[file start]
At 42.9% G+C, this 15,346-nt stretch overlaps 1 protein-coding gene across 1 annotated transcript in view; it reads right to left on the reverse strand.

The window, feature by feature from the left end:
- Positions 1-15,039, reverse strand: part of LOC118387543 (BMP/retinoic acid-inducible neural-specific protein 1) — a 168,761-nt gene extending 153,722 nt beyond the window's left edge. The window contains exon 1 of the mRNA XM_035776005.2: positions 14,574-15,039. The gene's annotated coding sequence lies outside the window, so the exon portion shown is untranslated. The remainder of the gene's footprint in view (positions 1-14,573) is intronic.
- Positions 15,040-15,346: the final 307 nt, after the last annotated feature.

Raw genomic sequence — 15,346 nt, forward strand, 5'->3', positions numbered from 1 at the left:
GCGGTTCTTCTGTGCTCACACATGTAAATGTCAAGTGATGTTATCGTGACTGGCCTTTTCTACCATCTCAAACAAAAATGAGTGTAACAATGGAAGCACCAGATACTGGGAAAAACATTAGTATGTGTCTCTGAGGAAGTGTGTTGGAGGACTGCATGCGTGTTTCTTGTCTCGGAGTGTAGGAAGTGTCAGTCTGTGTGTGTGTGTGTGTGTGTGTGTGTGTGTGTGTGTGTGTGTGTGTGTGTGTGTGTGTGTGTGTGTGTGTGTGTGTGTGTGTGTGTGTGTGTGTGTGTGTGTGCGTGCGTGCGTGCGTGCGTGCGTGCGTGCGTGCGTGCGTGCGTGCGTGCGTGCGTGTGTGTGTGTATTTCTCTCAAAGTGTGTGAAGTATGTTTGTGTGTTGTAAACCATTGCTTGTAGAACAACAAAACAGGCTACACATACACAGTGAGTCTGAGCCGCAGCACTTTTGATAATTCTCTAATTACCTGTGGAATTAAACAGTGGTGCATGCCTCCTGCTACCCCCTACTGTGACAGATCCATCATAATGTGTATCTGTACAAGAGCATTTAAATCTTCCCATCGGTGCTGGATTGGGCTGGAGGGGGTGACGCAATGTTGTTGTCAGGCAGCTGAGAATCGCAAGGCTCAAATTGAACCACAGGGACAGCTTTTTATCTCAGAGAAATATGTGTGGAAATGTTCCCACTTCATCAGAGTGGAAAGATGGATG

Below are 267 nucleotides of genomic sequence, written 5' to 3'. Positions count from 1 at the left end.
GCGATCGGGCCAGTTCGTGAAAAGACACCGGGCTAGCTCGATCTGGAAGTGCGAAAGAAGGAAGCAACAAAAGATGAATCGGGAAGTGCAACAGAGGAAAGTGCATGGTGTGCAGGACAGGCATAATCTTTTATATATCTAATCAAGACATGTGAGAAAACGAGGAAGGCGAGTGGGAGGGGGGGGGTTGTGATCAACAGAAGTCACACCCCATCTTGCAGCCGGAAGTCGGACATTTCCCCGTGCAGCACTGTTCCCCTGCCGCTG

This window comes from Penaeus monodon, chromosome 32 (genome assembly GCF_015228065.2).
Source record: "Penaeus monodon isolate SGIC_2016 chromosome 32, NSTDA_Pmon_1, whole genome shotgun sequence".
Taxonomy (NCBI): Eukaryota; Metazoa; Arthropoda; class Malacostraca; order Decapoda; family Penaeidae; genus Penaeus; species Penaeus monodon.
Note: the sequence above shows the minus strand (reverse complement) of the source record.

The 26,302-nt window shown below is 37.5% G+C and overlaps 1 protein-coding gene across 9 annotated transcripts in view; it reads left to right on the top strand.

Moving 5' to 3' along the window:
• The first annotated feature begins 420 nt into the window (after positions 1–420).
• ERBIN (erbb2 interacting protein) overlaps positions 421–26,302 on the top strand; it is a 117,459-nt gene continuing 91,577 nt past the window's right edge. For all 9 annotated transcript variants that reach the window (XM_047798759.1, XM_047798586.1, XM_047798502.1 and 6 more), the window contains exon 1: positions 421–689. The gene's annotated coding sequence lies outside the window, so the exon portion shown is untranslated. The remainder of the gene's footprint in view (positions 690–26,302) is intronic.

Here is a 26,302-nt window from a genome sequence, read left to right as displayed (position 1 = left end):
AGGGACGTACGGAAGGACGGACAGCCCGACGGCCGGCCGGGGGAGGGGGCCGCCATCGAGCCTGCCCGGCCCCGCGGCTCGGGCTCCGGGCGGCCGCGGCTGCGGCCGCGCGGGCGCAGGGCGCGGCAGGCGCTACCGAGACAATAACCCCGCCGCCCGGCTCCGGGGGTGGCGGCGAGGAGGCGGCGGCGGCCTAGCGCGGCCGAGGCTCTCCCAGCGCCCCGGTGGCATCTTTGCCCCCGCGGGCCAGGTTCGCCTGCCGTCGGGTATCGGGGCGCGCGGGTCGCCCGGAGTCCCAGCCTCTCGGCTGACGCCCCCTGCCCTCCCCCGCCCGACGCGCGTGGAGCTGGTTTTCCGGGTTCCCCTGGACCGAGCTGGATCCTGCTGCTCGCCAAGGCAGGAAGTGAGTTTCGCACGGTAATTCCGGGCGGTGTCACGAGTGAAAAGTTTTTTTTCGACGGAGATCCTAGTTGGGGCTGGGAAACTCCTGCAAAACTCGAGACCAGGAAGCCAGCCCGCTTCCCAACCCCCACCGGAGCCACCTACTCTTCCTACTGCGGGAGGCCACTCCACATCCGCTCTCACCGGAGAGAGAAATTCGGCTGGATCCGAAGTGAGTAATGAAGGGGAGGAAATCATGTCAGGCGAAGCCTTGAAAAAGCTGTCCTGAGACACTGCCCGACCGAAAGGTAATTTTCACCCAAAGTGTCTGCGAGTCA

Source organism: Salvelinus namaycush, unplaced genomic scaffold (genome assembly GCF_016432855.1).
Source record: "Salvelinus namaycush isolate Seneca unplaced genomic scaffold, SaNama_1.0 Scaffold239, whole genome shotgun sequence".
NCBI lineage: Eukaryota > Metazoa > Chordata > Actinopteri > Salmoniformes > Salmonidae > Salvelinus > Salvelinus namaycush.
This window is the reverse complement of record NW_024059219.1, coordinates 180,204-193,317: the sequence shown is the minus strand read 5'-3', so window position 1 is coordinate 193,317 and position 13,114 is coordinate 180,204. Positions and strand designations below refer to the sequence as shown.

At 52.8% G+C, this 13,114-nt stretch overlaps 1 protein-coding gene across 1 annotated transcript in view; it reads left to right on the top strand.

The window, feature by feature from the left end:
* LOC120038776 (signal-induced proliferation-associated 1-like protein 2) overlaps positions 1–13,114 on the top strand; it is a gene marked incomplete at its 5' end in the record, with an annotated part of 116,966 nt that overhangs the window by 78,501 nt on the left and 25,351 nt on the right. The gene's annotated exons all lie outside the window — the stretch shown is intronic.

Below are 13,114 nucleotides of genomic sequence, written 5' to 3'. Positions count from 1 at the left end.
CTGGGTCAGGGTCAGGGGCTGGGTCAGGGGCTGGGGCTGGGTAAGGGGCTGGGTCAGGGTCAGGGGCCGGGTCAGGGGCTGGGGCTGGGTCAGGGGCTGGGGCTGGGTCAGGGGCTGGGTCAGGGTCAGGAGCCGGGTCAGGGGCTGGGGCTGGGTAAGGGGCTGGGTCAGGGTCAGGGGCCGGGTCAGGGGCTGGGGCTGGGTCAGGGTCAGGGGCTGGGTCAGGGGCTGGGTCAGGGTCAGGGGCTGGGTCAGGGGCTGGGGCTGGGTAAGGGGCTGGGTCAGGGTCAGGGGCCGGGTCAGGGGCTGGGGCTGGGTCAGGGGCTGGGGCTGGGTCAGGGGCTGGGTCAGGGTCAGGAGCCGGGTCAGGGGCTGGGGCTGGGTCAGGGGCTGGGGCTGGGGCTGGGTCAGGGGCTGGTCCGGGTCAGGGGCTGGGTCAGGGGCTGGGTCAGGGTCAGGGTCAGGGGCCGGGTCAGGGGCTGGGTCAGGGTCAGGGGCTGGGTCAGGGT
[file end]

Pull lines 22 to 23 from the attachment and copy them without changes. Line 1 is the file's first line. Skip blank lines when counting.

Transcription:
This window is the reverse complement of record NW_024059219.1, coordinates 180,204-193,317: the sequence shown is the minus strand read 5'-3', so window position 1 is coordinate 193,317 and position 13,114 is coordinate 180,204. Positions and strand designations below refer to the sequence as shown.

At 52.8% G+C, this 13,114-nt stretch overlaps 1 protein-coding gene across 1 annotated transcript in view; it reads left to right on the top strand.